| 繁体 | 简体 |

Spice to prevent pests and preserve corpses

October 26, 2018

Editor’s note:
Everlasting Flavors is a series profiling the condiments, sauces and spices that define Chinese cooking.
Tongue-numbing and pungent, although Sichuan peppercorns are not palate-friendly if you chew one by accident, the unique spice plays an essential role in Chinese cooking.
As a staple in Chinese pantries, Sichuan peppercorns, also known as huajiao, are not only a spokesperson for spicy Sichuan cuisine, but also a secret weapon that brings vibrancy to the simplest dishes.
Take green vegetables as an example. Frying a few Sichuan peppercorns in oil prior to adding the vegetables can boost the flavor significantly. Although you don’t actually eat the peppercorns, the fragrance lingers in the vegetables.
“Sichuan peppercorns are essential in everyday cooking, I think a few of them can make a big difference in the flavor of the dishes, and I’m addicted to the numbing sensation in Sichuan-style cooking that’s created by the peppercorns. It brings more depth and makes ordinary foods more interesting,” said Wu Li, who loves to cook with Sichuan peppercorns.
Sichuan peppercorns are often incorporated in sauces, brines and marinades to enhance flavor as well as removing any undesired smell and taste in meats and fish.
Though Sichuan peppercorns are among the oldest spices used by Chinese people, in the beginning they weren’t used in cooking.
The ‘money tree’
The earliest record of Sichuan peppercorns was in “Shijing,” the “Classic of Poetry” dating from the 11th to 7th centuries BC. During which time they were used as a token of affection.
In the Western Zhou Dynasty (1046-771 BC), Sichuan peppercorns were mostly used in rituals and worship ceremonies as well as exorcising evil spirits and in incense. In “Eulogies of Zhou” from “Shijing,” there is a verse that describes the fragrance of peppercorns as bringing peace and longevity.
The people of the Chu State during the Zhou Dynasty era developed a beverage called jiaojiu where they infused Sichuan peppercorns in wine. The drink was used in worshipping ceremonies.
In 1986, a large number of copper-made yaoqianshu, or money trees, were unearthed in the Sanxingdui archeological site in Guanghan County. Some believe that the Sichuan peppercorn tree was the original form of the money tree.
A UNESCO World Heritage site, Weiyang Palace, built in the Western Han Dynasty (206 BC-AD 24), was the administrative center and imperial residence, and there was a Jiaofang Hall where the empress lived. The name Jiaofang translates as peppercorn hall, because the interior wall of the hall was painted with a mixture that included Sichuan peppercorns to prevent insects.
Sichuan peppercorns were even used in preserving corpses in ancient times alongside other spices and herbs, as they could help with pest control.
Spicy cuisine is a big part of Chinese culinary tradition, but chillies weren’t introduced to China from South America until the end of 16th century. For a long time, ancient Chinese people used mainly the sweet and salty seasoning in their food.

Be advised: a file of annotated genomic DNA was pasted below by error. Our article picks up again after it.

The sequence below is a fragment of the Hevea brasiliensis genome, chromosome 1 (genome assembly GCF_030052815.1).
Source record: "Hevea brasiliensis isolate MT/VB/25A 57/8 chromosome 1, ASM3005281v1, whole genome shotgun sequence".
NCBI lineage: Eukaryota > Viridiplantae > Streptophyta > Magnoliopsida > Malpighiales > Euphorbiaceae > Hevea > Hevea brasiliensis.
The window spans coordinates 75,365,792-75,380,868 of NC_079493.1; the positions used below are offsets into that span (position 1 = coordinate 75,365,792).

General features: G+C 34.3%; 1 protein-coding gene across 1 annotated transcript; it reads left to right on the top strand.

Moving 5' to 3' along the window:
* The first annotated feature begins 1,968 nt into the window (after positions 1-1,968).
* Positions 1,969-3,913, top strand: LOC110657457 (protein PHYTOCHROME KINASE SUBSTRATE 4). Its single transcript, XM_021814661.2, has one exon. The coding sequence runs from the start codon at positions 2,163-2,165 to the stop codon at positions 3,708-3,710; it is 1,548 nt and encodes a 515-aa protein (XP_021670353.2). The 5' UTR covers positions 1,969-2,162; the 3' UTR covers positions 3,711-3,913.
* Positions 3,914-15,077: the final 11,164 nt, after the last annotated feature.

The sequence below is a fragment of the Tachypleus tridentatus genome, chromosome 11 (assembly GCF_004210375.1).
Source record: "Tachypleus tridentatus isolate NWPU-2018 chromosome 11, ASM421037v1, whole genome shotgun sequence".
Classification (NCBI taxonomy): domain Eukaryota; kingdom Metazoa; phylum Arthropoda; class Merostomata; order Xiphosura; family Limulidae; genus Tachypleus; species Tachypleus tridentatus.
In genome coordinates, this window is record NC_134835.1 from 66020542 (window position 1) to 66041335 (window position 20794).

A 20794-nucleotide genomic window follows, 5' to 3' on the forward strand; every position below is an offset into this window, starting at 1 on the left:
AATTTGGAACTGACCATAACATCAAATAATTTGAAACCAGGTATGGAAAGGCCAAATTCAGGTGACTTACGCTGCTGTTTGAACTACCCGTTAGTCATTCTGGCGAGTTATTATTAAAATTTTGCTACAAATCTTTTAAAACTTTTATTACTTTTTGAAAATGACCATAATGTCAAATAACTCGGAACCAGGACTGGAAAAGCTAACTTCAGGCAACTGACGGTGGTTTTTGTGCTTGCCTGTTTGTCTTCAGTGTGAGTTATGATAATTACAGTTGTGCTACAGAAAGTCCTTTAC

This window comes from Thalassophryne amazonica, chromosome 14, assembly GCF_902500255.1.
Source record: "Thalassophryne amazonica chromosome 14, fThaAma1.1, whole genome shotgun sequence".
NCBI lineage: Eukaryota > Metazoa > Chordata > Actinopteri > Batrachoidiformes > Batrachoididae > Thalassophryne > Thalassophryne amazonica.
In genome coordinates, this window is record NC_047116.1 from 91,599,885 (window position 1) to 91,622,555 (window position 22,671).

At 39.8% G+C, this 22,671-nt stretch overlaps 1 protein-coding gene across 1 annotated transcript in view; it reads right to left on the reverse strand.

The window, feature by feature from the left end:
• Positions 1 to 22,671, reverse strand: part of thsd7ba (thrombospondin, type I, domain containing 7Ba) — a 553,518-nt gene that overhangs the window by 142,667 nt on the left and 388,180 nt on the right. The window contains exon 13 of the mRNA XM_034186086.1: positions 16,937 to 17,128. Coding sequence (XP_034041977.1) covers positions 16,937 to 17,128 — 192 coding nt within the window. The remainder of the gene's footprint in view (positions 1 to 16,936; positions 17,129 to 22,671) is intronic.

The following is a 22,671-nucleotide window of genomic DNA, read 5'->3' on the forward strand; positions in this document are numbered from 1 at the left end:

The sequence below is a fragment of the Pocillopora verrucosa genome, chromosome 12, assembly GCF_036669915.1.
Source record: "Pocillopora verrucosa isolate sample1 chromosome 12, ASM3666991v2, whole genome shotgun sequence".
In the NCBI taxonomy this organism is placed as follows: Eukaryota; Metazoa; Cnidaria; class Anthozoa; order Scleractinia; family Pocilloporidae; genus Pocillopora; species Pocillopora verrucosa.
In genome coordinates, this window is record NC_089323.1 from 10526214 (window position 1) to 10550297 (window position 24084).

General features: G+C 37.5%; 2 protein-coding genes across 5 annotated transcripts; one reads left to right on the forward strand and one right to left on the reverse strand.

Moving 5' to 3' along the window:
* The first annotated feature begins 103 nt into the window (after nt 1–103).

In Chinese cuisine, it’s important to note the difference between xin
(辛) and la (辣), which refer to pungency and spiciness respectively. While la is created by ingredients like chillies, xin can come from ginger, garlic, scallion and cornel.
The tongue-numbing feeling gained from eating Sichuan peppercorns is not so pleasant, and ancient people even considered it a toxic reaction. It was not until the Southern and Northern Dynasties (AD 420-589) that Sichuan peppercorns were widely used in cooking as a spice.
In the Tang Dynasty (AD 618-907), Sichuan peppercorns were used in a lot of recipes and also as a tribute to the imperial court. People were addicted to the special fragrance and pungency of the spice.
It is said that before chillies made their way to China, about 22 percent of dishes added Sichuan peppercorns, and in the Tang Dynasty the percentage was close to 40 percent.
Cooking with Sichuan peppercorn
Cooking with Sichuan peppercorns is simple and the flavor is easily infused into sauces, soups and ingredients.
In dishes such as spicy boiled fish, the peppercorns, dried chillies and minced garlic are added on top of the already plated dish, then some hot sizzling oil is splashed on top directly so there’s a burst of flavor.
Sichuan peppercorn oil is a condiment that adds the charming peppercorn flavor to dishes without using the dried spice. It can be drizzled in noodle dishes or cold salads.
Jiaoyan, or Sichuan peppercorn salt, is a popular condiment used in meat and seafood dishes. It’s made by toasting salt and Sichuan pepper in a wok till browned, then crushed into fine powder.
You can also buy small packets of jiaoyan in supermarkets, although the aroma is not as strong.
The leaves of the Sichuan peppercorn tree are also edible and they are most commonly added in pancakes or steamed buns to give a stronger flavor.
Some people also deep-fry fresh peppercorn leaves after coating them with flour and egg to make a snack.
Majiao, the numbing peppercorn, is a variety with a dark green color. It’s much more pungent and numbing than regular Sichuan peppercorns and the feeling also lasts longer. Majiao is widely used in spicy Sichuan hotpot.
In recent years, the green peppercorn called tengjiao has become vastly popular. It’s more refreshing and less pungent than Sichuan peppercorns, and more people are loving tengjiao for the gentle heat it brings to dishes. This variety of peppercorn is especially good for making soups.